The Batman in DKR is a very deliberately atypical version of the character, though. It's a Bruce Wayne who has, essentially, lost control as a result of denying his true nature for years. When he returns, it's clearly established that he's far more violent and angry than he had been in his prime - his festering frustration and rage have gotten the better of him. It's an excellent take on a possible future for the character, but the fact that it became the default way of writing Batman for much of the '90s is a sign of lesser writers failing to adequately grasp Miller's point, rather than a vindication of that interpretation of Batman's motives. It's particularly frustrating that Miller seems to have lost touch with that original point too, as time has gone by. He got it right back in the day, though - Year One is a pretty on-the-money exploration of the 'classic' version of Batman's motivation, even allowing for the various changes it makes to the original story.

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It's a whimsy about a man who dresses up as a bat, for fuck's sake.

 

Doesnt absolutely have to be whimsy, though. That's somewhat unfair. It's about what one does with the material.

I dig; but the more serious you make the material, the more ludicrous the central concept looks by contrast. And the more psychologically and intellectually complex you make it, the more you invite the reader to think about something that doesn't really hold up to thinking about.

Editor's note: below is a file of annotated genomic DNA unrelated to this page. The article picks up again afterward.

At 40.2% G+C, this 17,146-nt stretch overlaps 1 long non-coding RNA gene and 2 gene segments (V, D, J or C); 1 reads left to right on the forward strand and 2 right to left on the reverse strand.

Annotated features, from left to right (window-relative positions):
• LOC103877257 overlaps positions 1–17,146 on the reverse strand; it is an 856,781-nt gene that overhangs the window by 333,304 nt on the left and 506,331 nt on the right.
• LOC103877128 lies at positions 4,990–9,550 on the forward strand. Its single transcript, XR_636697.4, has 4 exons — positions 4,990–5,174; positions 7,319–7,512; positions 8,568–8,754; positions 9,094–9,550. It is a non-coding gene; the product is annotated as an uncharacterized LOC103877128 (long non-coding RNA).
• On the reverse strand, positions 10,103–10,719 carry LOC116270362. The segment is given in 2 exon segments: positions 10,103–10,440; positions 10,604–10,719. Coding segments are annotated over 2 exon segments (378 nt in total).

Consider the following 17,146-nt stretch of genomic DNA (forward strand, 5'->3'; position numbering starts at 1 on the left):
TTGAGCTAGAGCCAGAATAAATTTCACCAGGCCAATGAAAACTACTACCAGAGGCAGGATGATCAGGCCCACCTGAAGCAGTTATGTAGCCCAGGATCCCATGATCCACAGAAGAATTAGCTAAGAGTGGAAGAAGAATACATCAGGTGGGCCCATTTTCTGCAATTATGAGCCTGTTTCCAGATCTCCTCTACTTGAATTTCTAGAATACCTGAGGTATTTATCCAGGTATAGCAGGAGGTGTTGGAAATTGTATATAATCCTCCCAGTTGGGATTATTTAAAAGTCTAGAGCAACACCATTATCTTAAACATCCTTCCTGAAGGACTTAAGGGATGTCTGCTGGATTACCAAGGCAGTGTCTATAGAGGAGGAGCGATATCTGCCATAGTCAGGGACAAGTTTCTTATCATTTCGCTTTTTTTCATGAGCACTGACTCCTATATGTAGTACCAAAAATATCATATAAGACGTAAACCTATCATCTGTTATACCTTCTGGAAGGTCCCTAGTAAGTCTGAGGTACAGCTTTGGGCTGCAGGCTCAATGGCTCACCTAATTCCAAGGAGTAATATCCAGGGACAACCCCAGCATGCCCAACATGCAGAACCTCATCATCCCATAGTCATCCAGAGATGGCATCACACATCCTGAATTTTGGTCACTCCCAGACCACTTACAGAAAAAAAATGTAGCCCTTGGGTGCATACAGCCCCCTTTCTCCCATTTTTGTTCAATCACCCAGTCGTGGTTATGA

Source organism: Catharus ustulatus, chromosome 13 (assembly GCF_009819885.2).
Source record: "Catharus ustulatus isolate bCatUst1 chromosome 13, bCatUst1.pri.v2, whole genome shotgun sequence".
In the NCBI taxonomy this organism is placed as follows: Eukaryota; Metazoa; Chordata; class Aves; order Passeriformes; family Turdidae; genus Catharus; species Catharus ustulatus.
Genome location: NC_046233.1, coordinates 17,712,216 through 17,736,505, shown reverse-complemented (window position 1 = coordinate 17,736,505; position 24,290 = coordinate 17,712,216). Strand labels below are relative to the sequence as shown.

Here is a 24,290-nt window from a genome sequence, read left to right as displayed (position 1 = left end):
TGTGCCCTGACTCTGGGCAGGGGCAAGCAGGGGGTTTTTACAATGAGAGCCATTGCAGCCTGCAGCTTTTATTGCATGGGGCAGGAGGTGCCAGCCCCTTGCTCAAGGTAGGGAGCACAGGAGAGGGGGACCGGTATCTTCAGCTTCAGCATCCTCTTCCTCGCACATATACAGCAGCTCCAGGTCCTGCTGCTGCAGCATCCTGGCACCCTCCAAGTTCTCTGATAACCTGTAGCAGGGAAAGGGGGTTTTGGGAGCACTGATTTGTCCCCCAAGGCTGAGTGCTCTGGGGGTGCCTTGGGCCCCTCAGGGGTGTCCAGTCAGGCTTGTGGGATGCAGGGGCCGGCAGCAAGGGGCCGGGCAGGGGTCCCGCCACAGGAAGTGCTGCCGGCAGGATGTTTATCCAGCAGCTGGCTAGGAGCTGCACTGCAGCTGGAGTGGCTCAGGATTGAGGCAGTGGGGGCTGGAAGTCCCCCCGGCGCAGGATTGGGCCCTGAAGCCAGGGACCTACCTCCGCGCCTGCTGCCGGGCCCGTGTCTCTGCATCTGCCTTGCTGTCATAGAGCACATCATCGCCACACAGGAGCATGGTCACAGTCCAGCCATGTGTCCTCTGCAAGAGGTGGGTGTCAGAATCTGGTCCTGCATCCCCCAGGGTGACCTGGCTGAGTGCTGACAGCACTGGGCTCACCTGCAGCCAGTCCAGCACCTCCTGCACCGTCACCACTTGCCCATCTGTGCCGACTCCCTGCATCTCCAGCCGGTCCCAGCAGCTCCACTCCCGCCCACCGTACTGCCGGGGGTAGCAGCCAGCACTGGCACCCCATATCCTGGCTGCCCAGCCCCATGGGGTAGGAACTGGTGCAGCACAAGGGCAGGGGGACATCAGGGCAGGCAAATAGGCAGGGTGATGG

I really don't think so. I'm a firm believer in the school of thought that says no subject matter is intrinsically whimsical/ludicrous. I'd consider DKR - for example - to be psychologically and intellectually complex and it sure doesnt make me think the core concept is stupid. I think it's attitudes like the whimsy thing that often give comics books/genre works a bad name. "Oh, its about vampires/robots/time machines/ninjas/men wearing tights, so it can't be anything more than whimsical". Sorry, I'm not buying. There are plays by Shakespeare that involve guys running around with donkey heads, talking to fairies. Watchmen involves a giant naked blue man. I could go on and on. None of these works lose anything owing to their subject matter. It's all in what the writer/artist does with the thing.

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In some of the most popular versions of the character, he is (DKR being the most obvious).

 

The Batman in DKR is a very deliberately atypical version of the character, though. It's a Bruce Wayne who has, essentially, lost control as a result of denying his true nature for years. When he returns, it's clearly established that he's far more violent and angry than he had been in his prime - his festering frustration and rage have gotten the better of him. It's an excellent take on a possible future for the character, but the fact that it became the default way of writing Batman for much of the '90s is a sign of lesser writers failing to adequately grasp Miller's point, rather than a vindication of that interpretation of Batman's motives. It's particularly frustrating that Miller seems to have lost touch with that original point too, as time has gone by. He got it right back in the day, though - Year One is a pretty on-the-money exploration of the 'classic' version of Batman's motivation, even allowing for the various changes it makes to the original story.